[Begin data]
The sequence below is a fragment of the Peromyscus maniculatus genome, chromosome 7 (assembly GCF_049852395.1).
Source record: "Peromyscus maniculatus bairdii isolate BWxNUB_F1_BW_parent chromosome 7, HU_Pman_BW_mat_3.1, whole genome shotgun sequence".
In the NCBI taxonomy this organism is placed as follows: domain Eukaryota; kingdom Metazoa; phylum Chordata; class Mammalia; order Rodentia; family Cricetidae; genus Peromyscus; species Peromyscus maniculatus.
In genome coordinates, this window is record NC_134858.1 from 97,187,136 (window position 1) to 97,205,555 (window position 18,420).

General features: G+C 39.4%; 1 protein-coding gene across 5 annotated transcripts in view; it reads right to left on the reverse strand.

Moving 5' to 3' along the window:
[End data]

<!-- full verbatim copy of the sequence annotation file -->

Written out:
The sequence below is a fragment of the Peromyscus maniculatus genome, chromosome 7 (assembly GCF_049852395.1).
Source record: "Peromyscus maniculatus bairdii isolate BWxNUB_F1_BW_parent chromosome 7, HU_Pman_BW_mat_3.1, whole genome shotgun sequence".
In the NCBI taxonomy this organism is placed as follows: domain Eukaryota; kingdom Metazoa; phylum Chordata; class Mammalia; order Rodentia; family Cricetidae; genus Peromyscus; species Peromyscus maniculatus.
In genome coordinates, this window is record NC_134858.1 from 97,187,136 (window position 1) to 97,205,555 (window position 18,420).

General features: G+C 39.4%; 1 protein-coding gene across 5 annotated transcripts in view; it reads right to left on the reverse strand.

Moving 5' to 3' along the window: